My uncle had come home today. The conversation, as is the norm these days, was about my job. Among the many questions he asked me, one of them was - What are you specialising in?
Now, I pride myslef in being a Jack-of-all-trades. Specialisation has never held much allure to me. So when the question was posed, i drew a blank. The uncle, who is one of the most focussed beings i have ever come across, was aghast. He always thought of me as a highly focussed sensible girl. Little did he realise that i was someone who enjoyed writing about crap (literally) rather than the intricracies of Tamil Nadu politics.
So anyway, the question stuck on my mind and hanunted me throughout my hour-long bus ride to the office. This is not the first time I have heard about the specialisation craze. One of my professors at college keeps ranting about how we must leave our jobs after an year or two and go specialise - in anything, even anthropology.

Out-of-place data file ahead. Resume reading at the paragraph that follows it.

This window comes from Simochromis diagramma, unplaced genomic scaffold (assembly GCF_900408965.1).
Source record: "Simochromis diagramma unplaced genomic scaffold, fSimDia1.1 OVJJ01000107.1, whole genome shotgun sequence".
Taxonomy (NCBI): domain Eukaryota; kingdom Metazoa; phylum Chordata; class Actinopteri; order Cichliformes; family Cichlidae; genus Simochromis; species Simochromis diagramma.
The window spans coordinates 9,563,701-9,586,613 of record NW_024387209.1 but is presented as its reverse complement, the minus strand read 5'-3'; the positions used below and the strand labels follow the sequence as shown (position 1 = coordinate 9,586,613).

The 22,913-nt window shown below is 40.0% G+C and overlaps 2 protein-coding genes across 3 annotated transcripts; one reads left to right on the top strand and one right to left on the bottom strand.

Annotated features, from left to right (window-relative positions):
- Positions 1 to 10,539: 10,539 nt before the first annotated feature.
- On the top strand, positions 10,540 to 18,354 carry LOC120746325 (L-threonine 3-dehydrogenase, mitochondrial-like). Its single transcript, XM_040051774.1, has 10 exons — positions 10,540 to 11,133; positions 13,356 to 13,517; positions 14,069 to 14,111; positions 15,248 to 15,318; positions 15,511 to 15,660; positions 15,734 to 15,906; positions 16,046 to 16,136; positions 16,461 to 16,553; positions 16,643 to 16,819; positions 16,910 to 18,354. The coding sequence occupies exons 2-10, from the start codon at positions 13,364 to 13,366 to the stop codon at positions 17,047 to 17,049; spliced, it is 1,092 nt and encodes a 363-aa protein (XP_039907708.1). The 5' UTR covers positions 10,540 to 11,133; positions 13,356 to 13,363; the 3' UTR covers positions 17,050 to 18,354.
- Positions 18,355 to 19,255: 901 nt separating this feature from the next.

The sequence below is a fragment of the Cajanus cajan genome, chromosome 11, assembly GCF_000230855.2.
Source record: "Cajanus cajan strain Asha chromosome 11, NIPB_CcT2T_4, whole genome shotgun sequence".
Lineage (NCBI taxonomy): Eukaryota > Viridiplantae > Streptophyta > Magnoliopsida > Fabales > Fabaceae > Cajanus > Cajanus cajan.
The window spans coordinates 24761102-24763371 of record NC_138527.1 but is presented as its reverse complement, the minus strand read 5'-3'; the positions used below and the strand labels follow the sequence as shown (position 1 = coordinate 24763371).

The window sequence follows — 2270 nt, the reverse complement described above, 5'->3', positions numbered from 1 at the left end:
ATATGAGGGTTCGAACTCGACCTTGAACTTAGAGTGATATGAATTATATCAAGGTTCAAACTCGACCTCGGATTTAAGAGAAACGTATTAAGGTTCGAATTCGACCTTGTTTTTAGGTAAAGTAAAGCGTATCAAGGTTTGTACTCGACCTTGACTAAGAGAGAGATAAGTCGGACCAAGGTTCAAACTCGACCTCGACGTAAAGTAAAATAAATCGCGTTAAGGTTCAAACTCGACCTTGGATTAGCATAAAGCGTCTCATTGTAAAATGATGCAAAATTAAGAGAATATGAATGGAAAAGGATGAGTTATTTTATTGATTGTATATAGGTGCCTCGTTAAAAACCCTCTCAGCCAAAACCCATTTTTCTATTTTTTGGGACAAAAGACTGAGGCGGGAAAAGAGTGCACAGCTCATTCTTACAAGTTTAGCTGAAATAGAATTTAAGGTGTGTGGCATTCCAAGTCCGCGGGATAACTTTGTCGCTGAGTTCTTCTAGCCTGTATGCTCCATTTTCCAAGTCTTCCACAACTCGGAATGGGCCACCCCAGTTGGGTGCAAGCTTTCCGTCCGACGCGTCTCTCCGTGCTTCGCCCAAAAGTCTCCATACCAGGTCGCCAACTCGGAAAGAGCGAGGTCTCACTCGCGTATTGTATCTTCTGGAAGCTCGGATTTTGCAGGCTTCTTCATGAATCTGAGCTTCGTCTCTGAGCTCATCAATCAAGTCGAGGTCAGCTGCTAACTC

Now imagine spending some of the best years of your life studying something like that. Sheesh.
Someone once told me that man is by nature, polygamous. I agree. One woman is not enough to satiate man's insatiable appetite. Similarly, one subject is not enough to engage man's attention for a lifetime. At the risk of sounding trite, Variety is indeed the spice of life.
So here's a word of advise for all you Jacks out there. The next time someone asks you what you are specialsing in, politely ask them to Please f*** off.
But then again, if they were awarding doctorates in Craponomics, I would galdly jump into the wagon.
p.s. talkin about specialisation brings me to the topic of absurd research. To compete with the Nobels, some smart-asses have come out with the Ig Nobel awards. Here's a gem from the website:
Ig Nobel for PUBLIC HEALTH
Chittaranjan Andrade and B.S. Srihari of the National Institute of Mental Health and Neurosciences, Bangalore, India, for their probing medical discovery that nose picking is a common activity among adolescents. [REFERENCE: "A Preliminary Survey of Rhinotillexomania in an Adolescent Sample," Journal of Clinical Psychiatry, vol. 62, no. 6, June 2001, pp. 426-31.]